Types of Trade School Programs in Manufacturing

As noted above, most trade schools place great focus on manufacturing. After all, manufacturing represents almost 10 percent of all national employees, making it among the largest career sectors in the United States with 14.7 million workers. What many prospective students do not know is that compensation and award are also high for manufacturing employees, as they earn 9 percent more income, on average, than pay scales earned in private industries. In Connecticut, the average salary for manufacturing workers is $100,662 annually.

If you are interested in the tricks and the trades of manufacturing, and seeking a school that can prepare you for this field, you are in the right place. It’s true you can find a great manufacturing or mechanical program at your local trade or technical school. However, future fabricators can find the same quality of career preparedness (or better!) at flexible, convenient, career-focused institutions like Goodwin University.

As an alternative to the traditional trade school, Goodwin offers accredited manufacturing certificate and degree programs up to the bachelor’s degree level. These programs are highly flexible, allowing for some hybrid and online coursework, evening and weekend options, accelerated formats, and more.

From credits and certificates to earning an associate or bachelor’s degree (and beyond), examples of the different levels and types of manufacturing trade programs include:

With comprehensive continuing education options and an in-demand job outlook, manufacturing students can cater to their interests, cultivate their expertise, cross the commencement stage, and construct a rewarding, worthwhile career at Goodwin.


Check out our downloadable CNC Machining or Welding Get Started Guides to discover if we have a program that fits your needs!


Advantages of Career-Focused Colleges and Universities

Compared to a traditional vocational school, career-focused institutions may offer students more diverse opportunities to practice and master their professional skills. Goodwin University’s Hartford Training Center, for instance, enables those looking for an occupation change, underemployed, or unemployed, to broaden their understanding of the manufacturing industry and uncover specific sectors of interest.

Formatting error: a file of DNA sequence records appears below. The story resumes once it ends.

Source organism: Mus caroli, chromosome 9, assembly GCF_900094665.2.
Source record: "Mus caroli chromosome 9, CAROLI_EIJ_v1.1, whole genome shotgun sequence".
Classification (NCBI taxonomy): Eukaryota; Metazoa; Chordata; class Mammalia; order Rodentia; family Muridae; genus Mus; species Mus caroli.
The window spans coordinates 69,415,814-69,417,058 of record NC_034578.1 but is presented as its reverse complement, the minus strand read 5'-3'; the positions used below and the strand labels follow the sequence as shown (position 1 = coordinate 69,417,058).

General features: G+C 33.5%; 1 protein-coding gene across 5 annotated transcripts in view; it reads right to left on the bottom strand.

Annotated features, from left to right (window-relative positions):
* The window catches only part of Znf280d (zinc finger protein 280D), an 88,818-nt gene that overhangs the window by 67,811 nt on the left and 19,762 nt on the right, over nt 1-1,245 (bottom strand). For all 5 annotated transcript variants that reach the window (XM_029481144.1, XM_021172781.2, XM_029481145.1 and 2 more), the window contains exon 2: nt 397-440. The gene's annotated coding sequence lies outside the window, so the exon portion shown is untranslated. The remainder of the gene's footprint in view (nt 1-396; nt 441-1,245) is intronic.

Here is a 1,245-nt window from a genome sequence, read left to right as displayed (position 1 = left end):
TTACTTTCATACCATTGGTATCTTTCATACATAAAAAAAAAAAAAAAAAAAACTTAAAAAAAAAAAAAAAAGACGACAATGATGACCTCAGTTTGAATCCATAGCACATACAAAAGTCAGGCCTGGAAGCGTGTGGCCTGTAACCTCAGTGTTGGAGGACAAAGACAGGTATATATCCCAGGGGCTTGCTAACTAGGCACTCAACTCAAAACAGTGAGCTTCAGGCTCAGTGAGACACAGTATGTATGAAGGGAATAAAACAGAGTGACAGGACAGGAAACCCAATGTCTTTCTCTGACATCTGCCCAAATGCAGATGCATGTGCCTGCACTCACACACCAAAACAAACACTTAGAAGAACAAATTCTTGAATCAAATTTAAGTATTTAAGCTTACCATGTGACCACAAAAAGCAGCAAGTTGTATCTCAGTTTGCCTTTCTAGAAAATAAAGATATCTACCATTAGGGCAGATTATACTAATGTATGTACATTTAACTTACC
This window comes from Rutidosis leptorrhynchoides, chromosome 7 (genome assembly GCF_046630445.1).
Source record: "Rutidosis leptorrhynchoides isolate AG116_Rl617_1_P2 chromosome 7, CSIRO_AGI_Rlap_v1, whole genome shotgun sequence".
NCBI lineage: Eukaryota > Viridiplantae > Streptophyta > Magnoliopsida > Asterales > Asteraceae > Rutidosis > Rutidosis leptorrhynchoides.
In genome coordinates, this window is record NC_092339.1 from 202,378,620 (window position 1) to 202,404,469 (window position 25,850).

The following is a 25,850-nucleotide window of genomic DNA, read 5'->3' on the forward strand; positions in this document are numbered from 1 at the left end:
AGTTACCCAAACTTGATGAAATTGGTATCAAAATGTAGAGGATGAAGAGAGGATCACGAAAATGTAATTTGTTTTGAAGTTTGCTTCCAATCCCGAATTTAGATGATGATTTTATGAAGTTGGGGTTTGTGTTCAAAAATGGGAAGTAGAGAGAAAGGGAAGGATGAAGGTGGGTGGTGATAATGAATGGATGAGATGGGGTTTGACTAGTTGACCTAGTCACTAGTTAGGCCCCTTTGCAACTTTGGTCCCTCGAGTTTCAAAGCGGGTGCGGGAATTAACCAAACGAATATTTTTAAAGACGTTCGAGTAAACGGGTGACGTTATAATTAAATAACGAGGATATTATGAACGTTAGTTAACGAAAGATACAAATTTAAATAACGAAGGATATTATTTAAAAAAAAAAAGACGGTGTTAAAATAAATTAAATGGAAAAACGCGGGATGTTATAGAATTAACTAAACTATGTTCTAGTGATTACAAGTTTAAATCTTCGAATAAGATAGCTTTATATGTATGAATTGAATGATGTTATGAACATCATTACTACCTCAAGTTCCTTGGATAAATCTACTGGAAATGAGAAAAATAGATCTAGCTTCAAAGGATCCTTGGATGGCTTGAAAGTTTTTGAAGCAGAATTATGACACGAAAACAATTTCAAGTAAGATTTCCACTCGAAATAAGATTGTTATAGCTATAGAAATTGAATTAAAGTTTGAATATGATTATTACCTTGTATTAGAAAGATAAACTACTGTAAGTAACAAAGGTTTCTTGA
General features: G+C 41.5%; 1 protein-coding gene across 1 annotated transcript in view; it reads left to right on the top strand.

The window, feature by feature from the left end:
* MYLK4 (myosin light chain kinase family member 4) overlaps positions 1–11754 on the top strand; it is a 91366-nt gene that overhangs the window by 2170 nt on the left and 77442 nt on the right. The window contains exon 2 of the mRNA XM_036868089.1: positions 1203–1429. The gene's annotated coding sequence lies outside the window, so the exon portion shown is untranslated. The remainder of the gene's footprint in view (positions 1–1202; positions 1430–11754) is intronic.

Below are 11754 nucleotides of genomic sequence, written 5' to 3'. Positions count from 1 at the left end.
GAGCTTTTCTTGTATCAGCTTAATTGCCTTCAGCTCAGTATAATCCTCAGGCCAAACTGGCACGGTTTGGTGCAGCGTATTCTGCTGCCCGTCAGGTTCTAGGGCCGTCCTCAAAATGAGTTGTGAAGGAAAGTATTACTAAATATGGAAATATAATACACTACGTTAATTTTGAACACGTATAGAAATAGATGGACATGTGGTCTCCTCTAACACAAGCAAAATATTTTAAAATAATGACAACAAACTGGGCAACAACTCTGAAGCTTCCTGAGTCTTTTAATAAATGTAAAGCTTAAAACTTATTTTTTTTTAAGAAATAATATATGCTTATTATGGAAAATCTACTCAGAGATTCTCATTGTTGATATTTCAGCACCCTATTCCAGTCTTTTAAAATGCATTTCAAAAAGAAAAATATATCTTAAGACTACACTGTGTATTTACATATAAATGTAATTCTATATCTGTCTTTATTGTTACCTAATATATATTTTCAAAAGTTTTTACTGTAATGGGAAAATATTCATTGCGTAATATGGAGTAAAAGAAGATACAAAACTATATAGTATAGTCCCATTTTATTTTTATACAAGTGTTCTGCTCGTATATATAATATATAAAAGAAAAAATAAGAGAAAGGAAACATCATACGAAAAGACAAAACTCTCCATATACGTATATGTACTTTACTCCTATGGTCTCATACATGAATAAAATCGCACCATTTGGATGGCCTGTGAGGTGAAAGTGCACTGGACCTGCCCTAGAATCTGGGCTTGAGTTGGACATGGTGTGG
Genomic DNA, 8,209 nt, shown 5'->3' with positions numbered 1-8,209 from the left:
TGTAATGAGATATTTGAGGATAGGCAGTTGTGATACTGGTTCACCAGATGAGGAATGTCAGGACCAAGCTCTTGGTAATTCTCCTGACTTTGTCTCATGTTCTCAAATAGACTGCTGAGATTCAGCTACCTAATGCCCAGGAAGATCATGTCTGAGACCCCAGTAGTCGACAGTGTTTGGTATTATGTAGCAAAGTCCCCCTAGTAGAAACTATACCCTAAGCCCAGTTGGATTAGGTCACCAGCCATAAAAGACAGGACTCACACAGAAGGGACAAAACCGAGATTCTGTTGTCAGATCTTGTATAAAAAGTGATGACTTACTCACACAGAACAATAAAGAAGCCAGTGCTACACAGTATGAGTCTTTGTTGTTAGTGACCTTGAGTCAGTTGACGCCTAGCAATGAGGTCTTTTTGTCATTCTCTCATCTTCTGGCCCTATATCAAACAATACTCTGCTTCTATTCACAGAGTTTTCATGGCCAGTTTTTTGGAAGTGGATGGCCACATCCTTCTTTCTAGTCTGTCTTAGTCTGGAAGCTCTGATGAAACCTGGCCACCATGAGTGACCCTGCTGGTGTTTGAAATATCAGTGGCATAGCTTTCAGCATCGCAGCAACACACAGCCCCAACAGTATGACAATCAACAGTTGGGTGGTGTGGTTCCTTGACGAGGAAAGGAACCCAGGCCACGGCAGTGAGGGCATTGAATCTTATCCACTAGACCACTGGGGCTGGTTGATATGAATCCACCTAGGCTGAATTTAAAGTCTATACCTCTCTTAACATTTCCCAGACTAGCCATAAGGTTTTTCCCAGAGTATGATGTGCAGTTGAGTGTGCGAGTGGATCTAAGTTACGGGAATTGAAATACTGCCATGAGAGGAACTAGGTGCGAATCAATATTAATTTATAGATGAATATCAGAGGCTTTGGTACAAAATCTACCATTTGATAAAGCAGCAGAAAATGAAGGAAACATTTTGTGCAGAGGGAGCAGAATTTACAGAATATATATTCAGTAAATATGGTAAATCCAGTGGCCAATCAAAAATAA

Examples of free exploratory workshops offered by the Hartford training center include:

  • 3D printing
  • Assembly skills
  • Basic tool skills
  • Basic wiring
  • Blueprint reading
  • Laser engraving
  • Leatherwork
  • Production
  • Sewing, and more!

Additionally, career-focused learners may be afforded valuable academic, financial, and professional resources like academic tutoring, career services, state-of-the-art manufacturing facilities, and industry-specific financial aid scholarships.

Made in Connecticut: Manufacturing and Postsecondary CTE Statistics

  • During the 2020-2021 school year, the Association of Career and Technical Education (ACTE) reported over 36,000 postsecondary CTE participants in Connecticut.
  • In the September 2022 Connecticut Manufacturing Report, 4,368 advanced manufacturing companies listed Connecticut as its home headquarters.
  • The same year, manufacturing workers accounted for 160,200 employees in The Constitution State.
  • The average Connecticut manufacturing compensation was also recognized in the report as $101,136.

Are you ready to make a difference in the field of manufacturing in Connecticut? Discover what advanced manufacturing credentials can mean for your future career.